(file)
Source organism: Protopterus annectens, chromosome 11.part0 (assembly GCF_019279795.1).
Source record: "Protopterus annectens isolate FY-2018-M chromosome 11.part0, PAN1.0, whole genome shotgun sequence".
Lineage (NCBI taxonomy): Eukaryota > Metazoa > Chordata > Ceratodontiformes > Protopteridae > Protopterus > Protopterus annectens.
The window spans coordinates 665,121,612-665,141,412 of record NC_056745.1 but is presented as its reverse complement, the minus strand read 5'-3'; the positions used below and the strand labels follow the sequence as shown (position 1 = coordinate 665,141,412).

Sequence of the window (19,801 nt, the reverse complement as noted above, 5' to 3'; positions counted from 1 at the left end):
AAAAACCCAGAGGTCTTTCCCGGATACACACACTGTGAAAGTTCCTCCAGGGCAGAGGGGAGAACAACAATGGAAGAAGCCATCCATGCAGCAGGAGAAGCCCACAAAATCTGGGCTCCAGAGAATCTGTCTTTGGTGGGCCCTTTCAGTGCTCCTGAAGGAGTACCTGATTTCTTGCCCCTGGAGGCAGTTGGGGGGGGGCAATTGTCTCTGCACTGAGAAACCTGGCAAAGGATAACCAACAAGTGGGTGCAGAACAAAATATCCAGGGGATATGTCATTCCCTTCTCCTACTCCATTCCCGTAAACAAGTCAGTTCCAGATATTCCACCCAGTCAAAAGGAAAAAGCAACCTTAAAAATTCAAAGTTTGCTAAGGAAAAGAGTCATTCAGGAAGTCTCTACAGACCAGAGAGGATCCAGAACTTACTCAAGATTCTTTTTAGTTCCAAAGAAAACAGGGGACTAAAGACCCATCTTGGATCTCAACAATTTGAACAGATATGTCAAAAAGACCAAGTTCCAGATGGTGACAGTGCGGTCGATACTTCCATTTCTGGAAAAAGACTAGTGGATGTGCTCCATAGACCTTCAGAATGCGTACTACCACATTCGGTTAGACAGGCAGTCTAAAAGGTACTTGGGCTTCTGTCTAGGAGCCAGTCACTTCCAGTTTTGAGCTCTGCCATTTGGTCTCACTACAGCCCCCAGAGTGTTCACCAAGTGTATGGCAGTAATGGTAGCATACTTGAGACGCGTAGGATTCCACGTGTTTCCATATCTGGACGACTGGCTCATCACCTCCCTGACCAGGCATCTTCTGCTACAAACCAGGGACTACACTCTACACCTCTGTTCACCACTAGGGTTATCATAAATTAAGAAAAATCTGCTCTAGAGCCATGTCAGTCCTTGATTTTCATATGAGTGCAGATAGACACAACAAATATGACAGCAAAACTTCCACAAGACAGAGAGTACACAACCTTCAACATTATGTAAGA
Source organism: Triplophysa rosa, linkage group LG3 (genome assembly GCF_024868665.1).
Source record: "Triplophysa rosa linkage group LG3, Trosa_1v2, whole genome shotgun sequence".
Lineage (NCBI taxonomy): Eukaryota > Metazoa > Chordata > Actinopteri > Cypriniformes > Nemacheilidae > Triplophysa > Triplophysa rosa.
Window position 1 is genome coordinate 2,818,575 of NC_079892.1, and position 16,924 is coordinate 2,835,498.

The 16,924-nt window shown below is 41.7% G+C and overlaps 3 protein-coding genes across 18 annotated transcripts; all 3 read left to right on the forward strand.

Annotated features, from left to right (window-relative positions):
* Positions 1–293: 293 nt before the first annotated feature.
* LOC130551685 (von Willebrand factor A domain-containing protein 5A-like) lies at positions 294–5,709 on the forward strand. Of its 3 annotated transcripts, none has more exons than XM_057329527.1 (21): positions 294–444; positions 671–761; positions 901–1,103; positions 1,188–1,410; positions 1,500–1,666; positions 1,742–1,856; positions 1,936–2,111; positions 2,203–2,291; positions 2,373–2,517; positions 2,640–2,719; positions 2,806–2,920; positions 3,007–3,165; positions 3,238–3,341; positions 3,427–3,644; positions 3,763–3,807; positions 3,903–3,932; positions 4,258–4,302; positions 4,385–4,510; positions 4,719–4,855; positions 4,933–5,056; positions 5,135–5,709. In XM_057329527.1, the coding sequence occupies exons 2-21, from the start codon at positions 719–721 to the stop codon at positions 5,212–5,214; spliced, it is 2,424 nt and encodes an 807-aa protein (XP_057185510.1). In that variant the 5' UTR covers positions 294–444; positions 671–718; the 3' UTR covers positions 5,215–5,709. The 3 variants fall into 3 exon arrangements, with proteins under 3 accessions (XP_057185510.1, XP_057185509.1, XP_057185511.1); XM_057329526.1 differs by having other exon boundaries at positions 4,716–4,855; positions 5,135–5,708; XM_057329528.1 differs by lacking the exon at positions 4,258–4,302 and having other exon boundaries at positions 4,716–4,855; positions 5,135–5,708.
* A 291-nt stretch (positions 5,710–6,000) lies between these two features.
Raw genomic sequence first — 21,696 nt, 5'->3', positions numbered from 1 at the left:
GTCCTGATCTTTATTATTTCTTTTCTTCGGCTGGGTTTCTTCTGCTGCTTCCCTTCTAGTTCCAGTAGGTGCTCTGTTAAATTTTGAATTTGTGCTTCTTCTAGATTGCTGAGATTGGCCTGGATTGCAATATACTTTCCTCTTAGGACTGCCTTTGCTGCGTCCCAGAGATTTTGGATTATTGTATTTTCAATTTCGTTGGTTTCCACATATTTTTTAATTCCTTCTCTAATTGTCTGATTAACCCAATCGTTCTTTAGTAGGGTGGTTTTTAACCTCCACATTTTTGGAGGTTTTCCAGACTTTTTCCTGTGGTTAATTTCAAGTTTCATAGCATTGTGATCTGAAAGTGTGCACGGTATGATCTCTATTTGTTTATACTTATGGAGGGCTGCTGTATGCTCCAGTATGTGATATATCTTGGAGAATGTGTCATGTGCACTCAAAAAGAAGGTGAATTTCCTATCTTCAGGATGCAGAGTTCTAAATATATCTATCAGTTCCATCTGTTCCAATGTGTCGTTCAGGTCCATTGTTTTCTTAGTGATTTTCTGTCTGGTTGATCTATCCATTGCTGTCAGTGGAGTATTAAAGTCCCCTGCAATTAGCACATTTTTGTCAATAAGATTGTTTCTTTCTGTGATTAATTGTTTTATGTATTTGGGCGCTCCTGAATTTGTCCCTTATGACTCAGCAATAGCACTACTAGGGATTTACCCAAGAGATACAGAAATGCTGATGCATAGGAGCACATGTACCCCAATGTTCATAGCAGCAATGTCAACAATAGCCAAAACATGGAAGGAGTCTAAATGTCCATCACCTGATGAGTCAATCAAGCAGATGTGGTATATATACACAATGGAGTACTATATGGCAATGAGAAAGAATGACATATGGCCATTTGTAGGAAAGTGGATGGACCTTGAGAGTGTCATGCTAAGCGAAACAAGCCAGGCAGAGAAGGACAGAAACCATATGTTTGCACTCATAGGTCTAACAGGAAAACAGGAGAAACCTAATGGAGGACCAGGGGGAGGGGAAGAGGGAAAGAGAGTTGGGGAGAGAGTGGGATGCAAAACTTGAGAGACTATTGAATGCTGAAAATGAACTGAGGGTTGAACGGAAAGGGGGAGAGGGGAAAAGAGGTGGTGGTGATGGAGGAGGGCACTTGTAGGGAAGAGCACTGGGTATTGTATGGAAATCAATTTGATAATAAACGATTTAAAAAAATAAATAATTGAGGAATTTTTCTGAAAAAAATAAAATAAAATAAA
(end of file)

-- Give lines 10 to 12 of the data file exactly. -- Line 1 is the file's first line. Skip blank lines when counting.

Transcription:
Window position 1 is genome coordinate 2,818,575 of NC_079892.1, and position 16,924 is coordinate 2,835,498.

The 16,924-nt window shown below is 41.7% G+C and overlaps 3 protein-coding genes across 18 annotated transcripts; all 3 read left to right on the forward strand.

Annotated features, from left to right (window-relative positions):